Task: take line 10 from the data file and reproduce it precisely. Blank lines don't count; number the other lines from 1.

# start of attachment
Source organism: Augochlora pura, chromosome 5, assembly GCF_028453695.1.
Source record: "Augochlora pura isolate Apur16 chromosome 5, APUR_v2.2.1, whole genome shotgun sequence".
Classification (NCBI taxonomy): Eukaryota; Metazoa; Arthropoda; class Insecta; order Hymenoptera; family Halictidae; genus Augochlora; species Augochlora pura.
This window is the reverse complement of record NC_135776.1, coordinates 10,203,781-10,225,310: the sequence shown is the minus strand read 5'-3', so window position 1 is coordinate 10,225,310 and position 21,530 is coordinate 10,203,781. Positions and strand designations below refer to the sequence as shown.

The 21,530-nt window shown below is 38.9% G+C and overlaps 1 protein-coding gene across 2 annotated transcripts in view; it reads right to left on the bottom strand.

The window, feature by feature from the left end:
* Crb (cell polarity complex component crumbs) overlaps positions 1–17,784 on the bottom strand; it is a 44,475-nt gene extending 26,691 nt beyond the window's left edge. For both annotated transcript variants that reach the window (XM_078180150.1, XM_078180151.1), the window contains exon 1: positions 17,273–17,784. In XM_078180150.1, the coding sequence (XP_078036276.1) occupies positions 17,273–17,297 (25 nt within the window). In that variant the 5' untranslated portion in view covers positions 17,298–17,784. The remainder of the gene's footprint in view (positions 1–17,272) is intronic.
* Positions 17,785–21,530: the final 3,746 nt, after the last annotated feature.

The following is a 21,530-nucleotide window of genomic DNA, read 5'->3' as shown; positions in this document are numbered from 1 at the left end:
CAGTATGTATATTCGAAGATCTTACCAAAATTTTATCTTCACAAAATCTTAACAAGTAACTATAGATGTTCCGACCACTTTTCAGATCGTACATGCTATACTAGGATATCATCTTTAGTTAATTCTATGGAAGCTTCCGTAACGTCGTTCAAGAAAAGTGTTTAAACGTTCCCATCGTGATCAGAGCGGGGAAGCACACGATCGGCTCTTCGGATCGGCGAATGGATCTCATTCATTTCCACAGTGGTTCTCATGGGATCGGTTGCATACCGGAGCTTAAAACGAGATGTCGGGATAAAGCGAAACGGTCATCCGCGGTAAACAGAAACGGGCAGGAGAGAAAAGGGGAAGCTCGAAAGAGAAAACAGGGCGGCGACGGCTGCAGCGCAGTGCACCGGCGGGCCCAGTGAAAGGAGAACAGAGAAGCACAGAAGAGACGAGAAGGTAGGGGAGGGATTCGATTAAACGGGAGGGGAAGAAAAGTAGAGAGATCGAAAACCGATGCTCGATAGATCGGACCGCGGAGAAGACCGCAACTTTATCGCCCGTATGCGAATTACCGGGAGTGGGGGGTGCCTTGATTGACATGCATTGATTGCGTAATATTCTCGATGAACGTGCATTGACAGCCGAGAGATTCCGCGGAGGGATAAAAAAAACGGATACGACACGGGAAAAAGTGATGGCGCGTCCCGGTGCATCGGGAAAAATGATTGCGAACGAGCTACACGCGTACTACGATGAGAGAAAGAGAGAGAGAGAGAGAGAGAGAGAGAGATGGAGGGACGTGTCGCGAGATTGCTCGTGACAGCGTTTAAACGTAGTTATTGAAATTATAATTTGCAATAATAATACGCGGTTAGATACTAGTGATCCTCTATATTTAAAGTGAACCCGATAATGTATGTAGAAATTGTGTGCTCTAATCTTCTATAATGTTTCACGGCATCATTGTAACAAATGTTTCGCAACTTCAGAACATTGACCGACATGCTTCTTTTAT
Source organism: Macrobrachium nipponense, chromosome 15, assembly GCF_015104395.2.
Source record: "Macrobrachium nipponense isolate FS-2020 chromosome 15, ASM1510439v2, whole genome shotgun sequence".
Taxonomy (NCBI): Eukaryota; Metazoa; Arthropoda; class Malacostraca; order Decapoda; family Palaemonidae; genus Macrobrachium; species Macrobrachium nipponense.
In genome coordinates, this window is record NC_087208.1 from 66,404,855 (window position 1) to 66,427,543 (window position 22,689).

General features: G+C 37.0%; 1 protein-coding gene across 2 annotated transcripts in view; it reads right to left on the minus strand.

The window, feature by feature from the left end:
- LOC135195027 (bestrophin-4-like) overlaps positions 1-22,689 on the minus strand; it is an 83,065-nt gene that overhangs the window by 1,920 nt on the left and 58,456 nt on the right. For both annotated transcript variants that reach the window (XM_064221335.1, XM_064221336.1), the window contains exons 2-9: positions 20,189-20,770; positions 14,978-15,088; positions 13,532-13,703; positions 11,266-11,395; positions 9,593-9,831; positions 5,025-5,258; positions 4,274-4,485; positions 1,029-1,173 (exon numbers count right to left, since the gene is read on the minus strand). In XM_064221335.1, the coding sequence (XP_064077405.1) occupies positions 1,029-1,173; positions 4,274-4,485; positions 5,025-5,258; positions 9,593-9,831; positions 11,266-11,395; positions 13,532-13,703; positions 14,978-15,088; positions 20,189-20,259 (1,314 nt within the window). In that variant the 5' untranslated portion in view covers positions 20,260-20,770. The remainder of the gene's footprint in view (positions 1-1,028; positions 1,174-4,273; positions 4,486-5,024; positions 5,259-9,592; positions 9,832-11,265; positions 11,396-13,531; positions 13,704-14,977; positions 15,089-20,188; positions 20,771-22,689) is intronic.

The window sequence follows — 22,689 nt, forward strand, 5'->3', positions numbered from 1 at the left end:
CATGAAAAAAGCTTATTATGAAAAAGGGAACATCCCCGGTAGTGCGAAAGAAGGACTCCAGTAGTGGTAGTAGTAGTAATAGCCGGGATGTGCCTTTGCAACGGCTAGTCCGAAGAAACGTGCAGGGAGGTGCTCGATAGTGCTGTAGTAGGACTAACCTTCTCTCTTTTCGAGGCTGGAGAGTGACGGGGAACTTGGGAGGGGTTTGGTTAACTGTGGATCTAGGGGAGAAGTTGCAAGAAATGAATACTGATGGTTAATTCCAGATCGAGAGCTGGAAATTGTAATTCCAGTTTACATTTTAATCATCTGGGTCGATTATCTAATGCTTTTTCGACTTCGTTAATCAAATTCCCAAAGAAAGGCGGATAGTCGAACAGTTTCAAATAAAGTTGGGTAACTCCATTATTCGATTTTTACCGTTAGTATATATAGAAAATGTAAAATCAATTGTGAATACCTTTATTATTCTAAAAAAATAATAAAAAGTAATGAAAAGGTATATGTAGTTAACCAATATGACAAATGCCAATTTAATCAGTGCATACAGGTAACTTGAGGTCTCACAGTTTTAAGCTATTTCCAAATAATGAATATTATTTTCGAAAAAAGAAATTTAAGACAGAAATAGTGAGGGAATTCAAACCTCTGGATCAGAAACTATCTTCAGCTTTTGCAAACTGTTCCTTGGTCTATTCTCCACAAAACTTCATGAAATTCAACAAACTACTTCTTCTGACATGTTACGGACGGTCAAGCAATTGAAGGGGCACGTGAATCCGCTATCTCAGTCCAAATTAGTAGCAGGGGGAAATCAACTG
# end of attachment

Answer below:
CAGTATGTATATTCGAAGATCTTACCAAAATTTTATCTTCACAAAATCTTAACAAGTAACTATAGATGTTCCGACCACTTTTCAGATCGTACATGCTATACTAGGATATCATCTTTAGTTAATTCTATGGAAGCTTCCGTAACGTCGTTCAAGAAAAGTGTTTAAACGTTCCCATCGTGATCAGAGCGGGGAAGCACACGATCGGCTCTTCGGATCGGCGAATGGATCTCATTCATTTCCACAGTGGTTCTCATGGGATCGGTTGCATACCGGAGCTTAAAACGAGATGTCGGGATAAAGCGAAACGGTCATCCGCGGTAAACAGAAACGGGCAGGAGAGAAAAGGGGAAGCTCGAAAGAGAAAACAGGGCGGCGACGGCTGCAGCGCAGTGCACCGGCGGGCCCAGTGAAAGGAGAACAGAGAAGCACAGAAGAGACGAGAAGGTAGGGGAGGGATTCGATTAAACGGGAGGGGAAGAAAAGTAGAGAGATCGAAAACCGATGCTCGATAGATCGGACCGCGGAGAAGACCGCAACTTTATCGCCCGTATGCGAATTACCGGGAGTGGGGGGTGCCTTGATTGACATGCATTGATTGCGTAATATTCTCGATGAACGTGCATTGACAGCCGAGAGATTCCGCGGAGGGATAAAAAAAACGGATACGACACGGGAAAAAGTGATGGCGCGTCCCGGTGCATCGGGAAAAATGATTGCGAACGAGCTACACGCGTACTACGATGAGAGAAAGAGAGAGAGAGAGAGAGAGAGAGAGAGATGGAGGGACGTGTCGCGAGATTGCTCGTGACAGCGTTTAAACGTAGTTATTGAAATTATAATTTGCAATAATAATACGCGGTTAGATACTAGTGATCCTCTATATTTAAAGTGAACCCGATAATGTATGTAGAAATTGTGTGCTCTAATCTTCTATAATGTTTCACGGCATCATTGTAACAAATGTTTCGCAACTTCAGAACATTGACCGACATGCTTCTTTTAT